If this is your year to finally take a crack at hosting your first Thanksgiving dinner, congratulations. Taking on this task is no easy feat, but it can be done. Don't panic, don't freak out, all you need is...let's be honest...a lot of planning, and hopefully some help from a friend or family member(s). I'm a year 8 in the Thanksgiving dinner department, and every year it's exhausting, it's a lot of work, but the final product and the smiles that go along with it, have made me come back to doing it year after year. Plus, LEFTOVERS!
Now if you're wondering, why post this now since it's only three days into November, but that's about the time you really need to start with your planning so you won't get overwhelmed and overworked near the end.
Who's Coming To Dinner?
Call/email/text/talk to those you intend to invite and get a ballpark number of who all is coming. This is of course important because you'll need to know about how many chairs/tables/and food and drinks you'll need. Always plan for a few more bodies to show up because they always do.
Come Up With a Menu
Really sit down and think up and write down what all you intend to serve down to the last roll and Sprite bottle. Some people will of course want you to make this or that item, but only commit to what you know you can handle. Don't be pressured to committing to something you know you have neither the time, skill, or money to do. The way I look at it, people are coming to your house to eat for free what you will have slaved away making, so if they want "another pie," they are welcome to buy that and bring it for themselves #truth.
Keep It Simple
There is no need for you to try to become Martha Stewart your first go round. Keep it simple. At the basic level, you'll need turkey, 3+ veg, bread, gravy/cranberry sauce, stuffing, and 3+ dessert options. Add to that water, soft drinks, and alcohol if your guests will be drinking. If guests offer to bring something LET THEM! In fact, write them a list, lol!
Find The Best Deals
Now is the time to crack open a newspaper or the internet to find out who amongst your local grocers, has the best Thanksgiving deals. Thanksgiving dinner can get expensive with a big crowd, so you do want to make an effort to save money anyway you can. Look for value coupons you can use for more than one item, and stock up now. Most of your items are not going to go bad before Thanksgiving, or like the turkey, can stay frozen until you need it.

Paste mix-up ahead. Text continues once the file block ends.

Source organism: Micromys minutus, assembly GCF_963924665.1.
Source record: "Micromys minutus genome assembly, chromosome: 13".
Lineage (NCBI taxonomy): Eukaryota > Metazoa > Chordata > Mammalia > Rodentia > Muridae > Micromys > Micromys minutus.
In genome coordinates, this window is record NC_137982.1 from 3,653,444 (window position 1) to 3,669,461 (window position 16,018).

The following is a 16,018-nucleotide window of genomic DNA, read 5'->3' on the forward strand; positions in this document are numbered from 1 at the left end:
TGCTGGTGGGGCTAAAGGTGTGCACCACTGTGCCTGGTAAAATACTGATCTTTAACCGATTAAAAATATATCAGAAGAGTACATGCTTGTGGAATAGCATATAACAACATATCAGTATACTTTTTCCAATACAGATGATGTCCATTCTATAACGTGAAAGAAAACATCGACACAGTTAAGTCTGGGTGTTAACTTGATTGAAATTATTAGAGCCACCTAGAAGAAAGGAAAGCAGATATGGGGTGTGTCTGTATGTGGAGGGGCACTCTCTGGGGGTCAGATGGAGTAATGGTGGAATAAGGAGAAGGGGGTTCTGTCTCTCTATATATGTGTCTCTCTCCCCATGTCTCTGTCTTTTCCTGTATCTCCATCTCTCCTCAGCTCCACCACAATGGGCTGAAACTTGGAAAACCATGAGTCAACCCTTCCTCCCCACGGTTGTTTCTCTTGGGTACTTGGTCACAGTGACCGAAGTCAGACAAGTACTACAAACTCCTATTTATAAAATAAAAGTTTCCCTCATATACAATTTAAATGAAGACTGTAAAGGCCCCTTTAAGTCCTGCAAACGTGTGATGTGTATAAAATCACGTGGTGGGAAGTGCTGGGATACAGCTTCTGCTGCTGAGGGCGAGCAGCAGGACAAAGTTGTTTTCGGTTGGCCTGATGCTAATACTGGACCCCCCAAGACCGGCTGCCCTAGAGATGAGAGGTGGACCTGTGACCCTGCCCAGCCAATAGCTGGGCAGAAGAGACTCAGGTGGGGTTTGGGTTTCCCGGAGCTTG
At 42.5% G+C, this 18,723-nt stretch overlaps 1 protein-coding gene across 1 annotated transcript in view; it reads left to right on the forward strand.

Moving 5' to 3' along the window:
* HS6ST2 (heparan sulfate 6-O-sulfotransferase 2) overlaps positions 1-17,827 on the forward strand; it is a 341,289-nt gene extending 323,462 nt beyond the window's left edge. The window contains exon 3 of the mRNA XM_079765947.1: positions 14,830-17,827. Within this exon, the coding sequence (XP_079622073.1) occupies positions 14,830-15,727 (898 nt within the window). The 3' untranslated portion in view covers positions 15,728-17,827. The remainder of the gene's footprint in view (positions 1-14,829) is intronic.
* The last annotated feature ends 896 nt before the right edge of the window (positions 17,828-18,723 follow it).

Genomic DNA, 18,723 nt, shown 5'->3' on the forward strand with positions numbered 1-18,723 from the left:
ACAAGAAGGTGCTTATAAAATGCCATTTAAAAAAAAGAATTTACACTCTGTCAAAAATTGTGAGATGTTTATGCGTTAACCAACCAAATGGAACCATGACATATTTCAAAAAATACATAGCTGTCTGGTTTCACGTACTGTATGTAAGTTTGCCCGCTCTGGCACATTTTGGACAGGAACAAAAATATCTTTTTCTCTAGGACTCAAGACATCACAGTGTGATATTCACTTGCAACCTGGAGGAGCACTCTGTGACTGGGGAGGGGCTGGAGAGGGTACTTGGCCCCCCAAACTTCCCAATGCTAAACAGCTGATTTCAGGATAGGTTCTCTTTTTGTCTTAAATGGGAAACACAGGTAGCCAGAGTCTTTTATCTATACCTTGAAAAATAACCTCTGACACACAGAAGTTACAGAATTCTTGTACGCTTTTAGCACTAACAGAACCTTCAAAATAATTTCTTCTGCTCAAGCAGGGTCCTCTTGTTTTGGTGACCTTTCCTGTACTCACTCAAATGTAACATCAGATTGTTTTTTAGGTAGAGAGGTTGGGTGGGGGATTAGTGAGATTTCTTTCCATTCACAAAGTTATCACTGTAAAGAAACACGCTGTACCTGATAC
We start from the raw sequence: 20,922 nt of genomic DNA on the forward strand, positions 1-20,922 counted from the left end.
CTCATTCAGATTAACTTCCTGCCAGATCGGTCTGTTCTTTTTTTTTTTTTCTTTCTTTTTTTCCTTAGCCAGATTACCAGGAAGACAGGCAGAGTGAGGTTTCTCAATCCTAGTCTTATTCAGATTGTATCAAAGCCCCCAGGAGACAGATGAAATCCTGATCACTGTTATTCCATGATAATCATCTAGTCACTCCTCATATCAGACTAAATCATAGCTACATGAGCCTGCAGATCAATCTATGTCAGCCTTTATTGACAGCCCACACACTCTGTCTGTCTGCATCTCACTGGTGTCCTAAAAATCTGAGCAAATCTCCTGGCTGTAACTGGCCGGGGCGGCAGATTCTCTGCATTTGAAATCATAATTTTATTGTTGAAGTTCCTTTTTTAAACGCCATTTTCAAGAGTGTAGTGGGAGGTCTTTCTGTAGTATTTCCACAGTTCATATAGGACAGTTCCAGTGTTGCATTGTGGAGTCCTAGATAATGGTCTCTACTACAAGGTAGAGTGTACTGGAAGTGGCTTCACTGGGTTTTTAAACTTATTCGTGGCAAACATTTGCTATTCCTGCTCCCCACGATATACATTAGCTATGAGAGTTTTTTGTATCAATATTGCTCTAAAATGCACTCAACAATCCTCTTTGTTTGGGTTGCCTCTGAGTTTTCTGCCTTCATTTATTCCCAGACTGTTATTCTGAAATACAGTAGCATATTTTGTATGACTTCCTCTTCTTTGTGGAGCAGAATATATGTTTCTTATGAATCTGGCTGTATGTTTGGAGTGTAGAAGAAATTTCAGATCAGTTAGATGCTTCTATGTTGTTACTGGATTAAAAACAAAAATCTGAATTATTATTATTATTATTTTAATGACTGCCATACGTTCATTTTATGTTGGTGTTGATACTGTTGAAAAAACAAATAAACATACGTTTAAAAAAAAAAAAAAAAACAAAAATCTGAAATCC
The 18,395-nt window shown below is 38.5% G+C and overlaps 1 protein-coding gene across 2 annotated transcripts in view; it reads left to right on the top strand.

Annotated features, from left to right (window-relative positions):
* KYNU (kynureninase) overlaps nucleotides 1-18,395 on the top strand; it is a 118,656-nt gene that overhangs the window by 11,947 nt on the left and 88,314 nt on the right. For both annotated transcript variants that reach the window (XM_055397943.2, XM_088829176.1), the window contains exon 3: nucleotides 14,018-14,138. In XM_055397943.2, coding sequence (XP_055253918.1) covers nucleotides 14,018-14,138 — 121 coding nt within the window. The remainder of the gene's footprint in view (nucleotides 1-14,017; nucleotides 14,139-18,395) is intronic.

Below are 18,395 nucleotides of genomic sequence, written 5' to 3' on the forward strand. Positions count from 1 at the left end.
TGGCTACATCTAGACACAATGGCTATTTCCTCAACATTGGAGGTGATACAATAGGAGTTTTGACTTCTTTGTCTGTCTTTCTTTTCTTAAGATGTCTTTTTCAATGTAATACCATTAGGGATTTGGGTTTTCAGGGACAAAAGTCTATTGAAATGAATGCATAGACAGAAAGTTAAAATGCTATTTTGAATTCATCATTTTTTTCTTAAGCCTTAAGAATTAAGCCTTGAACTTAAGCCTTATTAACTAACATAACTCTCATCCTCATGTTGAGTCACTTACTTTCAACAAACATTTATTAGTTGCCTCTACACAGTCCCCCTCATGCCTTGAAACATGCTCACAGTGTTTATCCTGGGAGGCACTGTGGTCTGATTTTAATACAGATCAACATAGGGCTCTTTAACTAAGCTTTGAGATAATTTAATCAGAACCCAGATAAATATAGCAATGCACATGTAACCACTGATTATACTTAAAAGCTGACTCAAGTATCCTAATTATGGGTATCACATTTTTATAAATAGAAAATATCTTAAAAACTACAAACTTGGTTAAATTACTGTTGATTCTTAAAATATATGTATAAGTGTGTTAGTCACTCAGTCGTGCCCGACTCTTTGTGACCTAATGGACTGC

Buy or Borrow or Rent or Thrift
If you don't have enough dishes for your intended meal, now is the time to go on the hunt for those items before the mad rush begins. Preparation is the key...don't end up on long lines when you're already stressed. If you don't have enough chairs/tables/plates, forks, etc, see if you can borrow or rent them. If you need to rent, RENT NOW, because closer to Thanksgiving, rental places may be out of stock. A great money saver is to go thrift shopping for serving platters, glasses, plates, etc. Often for less than $5/piece for serving ware, and less than $2/piece for plates/glasses, etc. you can save a TON of money, only second to borrowing what you need.
Clean out your fridge/freezer
Hmm...where is all that food going to go if you haven't seen the back of your freezer in 2 years? You need to make room. Start eating, giving away, or moving items out of your fridge/freezer now, so that when that week comes, you will have space to store stuff.
Organize/Clean/Decorate your house/apartment
I like to do the bulk of this activity 2 weeks prior to Thanksgiving and then spend those two weeks leading up to, just maintaining the "museum" like status of my house until guests arrive. The last thing you want to be stressed out over or have to do, is both clean AND cook at the same time. If you don't want to do it yourself, hire a maid service to tackle the job. Again, book early. Also use this time to decorate. Switch out table covers, put up decor throughout, put up any kids artwork you may have, etc.
Learn to cook
Now is not the time to be prideful about your inability to cook or make certain things. Start now on a journey to learn to do what you have no skills for yet. If you've never made a pie, go to grandma's house and learn. Go to the internet and start practicing how to cook and slice a turkey. Watch the Food Networks, and take notes, practice, and don't be afraid to ask or call someone who knows what they are doing for help if you get into a jam.
This is a life saver. Prep as much as you can now and stick it in the freezer until you need it. Here is a link to all that can be prepped ahead of time: http://www.thekitchn.com/foods-you-can-prep-now-for-thanksgiving-tips-from-the-kitchn-212516
Two to Three Days Before
If you haven't cleaned up, start now. If you freezer prepped start defrosting now---especially your turkey. Write down on a big sheet, all the items for your menu...what needs to be prepped...how much time is needed...when to cook it...what ingredients you still may need...etc. etc. This will be your master sheet. As you complete a task, check it off. You're the captain now. If you need something, find a minion, and send them to the store for you. This is the time to threaten everybody, lol, let them know there will be NO dessert if they don't come back with said ingredients.
Laugh At Yourself
It's rare that everything will be a total disaster like your oven failing, or all the cookies burning at once, but if the sh*t hits the fan, remember that during the holidays the most important thing is that you are spending it in the company of friends and family. You must be able to laugh off the mistakes, toss a bad turkey that there is no saving, and realize that you put salt instead of sugar in the cake. Sh*t happens, but don't ruin the day by having a complete meltdown about it. Pick up the phone, order a couple of pizzas, kick back in the yard, and know, that yeah, there's always next year.